Two key strategies
tested in recent years have failed to reduce spending, according to the Congressional Budget Office.
Several studies analyzed experiments promoting better care coordination
to help keep chronically ill patients out of the hospital. Other studies analyzed experiments that rewarded doctors and hospitals based on quality rather than volume.
Neither approach reduced spending, according to the CBO’s report.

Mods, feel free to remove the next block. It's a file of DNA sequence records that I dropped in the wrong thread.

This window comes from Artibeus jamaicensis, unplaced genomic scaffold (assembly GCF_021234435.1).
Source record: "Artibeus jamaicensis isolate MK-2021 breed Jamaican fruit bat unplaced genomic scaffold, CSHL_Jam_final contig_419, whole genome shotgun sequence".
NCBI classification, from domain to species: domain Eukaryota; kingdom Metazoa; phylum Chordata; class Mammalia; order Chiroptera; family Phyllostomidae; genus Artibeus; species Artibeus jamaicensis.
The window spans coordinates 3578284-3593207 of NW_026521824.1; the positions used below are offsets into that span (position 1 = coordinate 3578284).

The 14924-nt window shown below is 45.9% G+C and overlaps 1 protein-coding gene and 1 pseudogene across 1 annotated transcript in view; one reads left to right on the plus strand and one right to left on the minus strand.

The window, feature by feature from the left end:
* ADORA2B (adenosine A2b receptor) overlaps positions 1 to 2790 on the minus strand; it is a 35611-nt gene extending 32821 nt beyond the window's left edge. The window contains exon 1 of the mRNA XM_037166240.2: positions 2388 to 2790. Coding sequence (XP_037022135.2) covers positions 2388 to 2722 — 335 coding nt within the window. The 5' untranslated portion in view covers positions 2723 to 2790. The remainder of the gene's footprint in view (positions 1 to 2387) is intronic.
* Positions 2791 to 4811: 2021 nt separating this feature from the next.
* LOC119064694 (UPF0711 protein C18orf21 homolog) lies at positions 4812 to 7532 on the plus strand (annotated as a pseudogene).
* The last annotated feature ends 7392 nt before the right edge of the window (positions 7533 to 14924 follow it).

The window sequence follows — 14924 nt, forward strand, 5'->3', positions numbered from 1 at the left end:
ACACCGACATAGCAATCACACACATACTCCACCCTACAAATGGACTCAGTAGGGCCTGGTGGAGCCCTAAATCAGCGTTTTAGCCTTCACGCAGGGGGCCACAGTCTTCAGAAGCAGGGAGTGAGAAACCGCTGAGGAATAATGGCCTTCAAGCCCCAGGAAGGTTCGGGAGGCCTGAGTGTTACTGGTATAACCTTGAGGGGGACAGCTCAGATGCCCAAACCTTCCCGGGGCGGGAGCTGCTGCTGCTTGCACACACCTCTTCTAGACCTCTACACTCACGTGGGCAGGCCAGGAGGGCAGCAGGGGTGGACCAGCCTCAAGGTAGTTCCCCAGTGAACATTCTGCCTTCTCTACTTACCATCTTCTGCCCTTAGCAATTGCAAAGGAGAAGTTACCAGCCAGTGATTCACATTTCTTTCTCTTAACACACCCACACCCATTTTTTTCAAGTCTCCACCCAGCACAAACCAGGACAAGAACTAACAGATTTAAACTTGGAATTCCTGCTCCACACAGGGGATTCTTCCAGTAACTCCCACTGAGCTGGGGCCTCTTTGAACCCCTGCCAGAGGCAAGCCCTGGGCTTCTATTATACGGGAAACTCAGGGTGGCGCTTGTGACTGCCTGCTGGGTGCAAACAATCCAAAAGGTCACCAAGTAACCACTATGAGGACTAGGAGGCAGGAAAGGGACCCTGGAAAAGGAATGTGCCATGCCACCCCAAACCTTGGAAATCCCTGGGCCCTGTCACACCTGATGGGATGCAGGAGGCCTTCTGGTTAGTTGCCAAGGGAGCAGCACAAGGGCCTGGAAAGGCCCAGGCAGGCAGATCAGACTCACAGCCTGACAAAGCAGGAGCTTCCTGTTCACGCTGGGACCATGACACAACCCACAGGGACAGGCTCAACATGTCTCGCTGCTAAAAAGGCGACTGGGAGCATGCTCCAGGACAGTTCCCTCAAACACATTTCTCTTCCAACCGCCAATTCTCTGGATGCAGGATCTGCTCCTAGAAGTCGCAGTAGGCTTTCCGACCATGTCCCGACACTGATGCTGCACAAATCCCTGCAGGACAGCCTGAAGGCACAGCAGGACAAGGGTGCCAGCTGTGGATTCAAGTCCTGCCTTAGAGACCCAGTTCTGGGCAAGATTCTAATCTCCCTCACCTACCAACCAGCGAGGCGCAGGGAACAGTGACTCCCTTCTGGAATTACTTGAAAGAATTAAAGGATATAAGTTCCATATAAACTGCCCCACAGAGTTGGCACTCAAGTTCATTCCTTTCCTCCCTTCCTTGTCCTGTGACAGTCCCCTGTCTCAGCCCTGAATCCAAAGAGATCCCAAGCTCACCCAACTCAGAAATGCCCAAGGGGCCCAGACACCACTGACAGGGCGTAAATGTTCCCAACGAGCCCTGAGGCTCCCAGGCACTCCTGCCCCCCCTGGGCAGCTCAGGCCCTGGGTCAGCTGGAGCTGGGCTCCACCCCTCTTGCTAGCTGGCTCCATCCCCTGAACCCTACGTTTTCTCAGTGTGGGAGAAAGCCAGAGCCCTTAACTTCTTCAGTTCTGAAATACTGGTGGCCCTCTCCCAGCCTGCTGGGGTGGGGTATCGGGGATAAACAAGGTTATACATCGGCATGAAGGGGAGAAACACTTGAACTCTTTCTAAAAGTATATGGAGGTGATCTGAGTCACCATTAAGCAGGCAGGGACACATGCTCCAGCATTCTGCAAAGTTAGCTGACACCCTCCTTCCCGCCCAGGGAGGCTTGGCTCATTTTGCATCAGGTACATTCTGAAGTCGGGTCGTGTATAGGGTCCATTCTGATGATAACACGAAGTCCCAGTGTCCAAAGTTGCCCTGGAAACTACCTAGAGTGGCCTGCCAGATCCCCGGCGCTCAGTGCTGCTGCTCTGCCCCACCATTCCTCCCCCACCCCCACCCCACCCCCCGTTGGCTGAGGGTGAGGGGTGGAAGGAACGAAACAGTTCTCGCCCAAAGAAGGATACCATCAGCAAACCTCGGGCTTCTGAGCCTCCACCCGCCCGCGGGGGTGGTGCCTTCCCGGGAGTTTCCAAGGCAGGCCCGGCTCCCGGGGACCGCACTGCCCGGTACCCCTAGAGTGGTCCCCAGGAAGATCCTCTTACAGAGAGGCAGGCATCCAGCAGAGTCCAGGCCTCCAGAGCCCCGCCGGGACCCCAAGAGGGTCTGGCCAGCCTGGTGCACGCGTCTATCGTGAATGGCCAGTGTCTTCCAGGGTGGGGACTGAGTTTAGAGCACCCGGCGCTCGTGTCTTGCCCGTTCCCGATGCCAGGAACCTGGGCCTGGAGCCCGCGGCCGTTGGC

When additional fees for monitoring patients were included, care coordination actually increased spending in certain cases, while the payment for value strategy only saved money when providers were provided with a fixed amount and urged to use it efficiently, the study said.